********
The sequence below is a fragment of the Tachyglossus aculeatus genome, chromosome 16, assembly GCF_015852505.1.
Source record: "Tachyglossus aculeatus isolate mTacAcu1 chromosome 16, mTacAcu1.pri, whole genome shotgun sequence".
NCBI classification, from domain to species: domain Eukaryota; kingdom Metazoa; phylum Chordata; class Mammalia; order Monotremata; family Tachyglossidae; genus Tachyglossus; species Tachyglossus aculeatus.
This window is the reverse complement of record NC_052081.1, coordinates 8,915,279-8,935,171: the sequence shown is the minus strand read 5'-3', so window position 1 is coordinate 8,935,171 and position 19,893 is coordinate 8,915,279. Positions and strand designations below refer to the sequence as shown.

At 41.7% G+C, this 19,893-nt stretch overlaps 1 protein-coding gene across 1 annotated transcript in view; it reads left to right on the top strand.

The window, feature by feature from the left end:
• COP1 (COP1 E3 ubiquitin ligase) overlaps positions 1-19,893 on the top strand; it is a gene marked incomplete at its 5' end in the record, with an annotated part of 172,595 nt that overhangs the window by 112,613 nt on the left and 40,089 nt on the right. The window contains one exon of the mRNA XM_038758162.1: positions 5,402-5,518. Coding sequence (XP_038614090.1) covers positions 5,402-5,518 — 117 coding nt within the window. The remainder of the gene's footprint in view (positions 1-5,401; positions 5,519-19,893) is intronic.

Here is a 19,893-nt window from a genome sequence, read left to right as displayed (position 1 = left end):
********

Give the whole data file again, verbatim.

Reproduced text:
The sequence below is a fragment of the Tachyglossus aculeatus genome, chromosome 16, assembly GCF_015852505.1.
Source record: "Tachyglossus aculeatus isolate mTacAcu1 chromosome 16, mTacAcu1.pri, whole genome shotgun sequence".
NCBI classification, from domain to species: domain Eukaryota; kingdom Metazoa; phylum Chordata; class Mammalia; order Monotremata; family Tachyglossidae; genus Tachyglossus; species Tachyglossus aculeatus.
This window is the reverse complement of record NC_052081.1, coordinates 8,915,279-8,935,171: the sequence shown is the minus strand read 5'-3', so window position 1 is coordinate 8,935,171 and position 19,893 is coordinate 8,915,279. Positions and strand designations below refer to the sequence as shown.

At 41.7% G+C, this 19,893-nt stretch overlaps 1 protein-coding gene across 1 annotated transcript in view; it reads left to right on the top strand.

The window, feature by feature from the left end:
• COP1 (COP1 E3 ubiquitin ligase) overlaps positions 1-19,893 on the top strand; it is a gene marked incomplete at its 5' end in the record, with an annotated part of 172,595 nt that overhangs the window by 112,613 nt on the left and 40,089 nt on the right. The window contains one exon of the mRNA XM_038758162.1: positions 5,402-5,518. Coding sequence (XP_038614090.1) covers positions 5,402-5,518 — 117 coding nt within the window. The remainder of the gene's footprint in view (positions 1-5,401; positions 5,519-19,893) is intronic.

Here is a 19,893-nt window from a genome sequence, read left to right as displayed (position 1 = left end):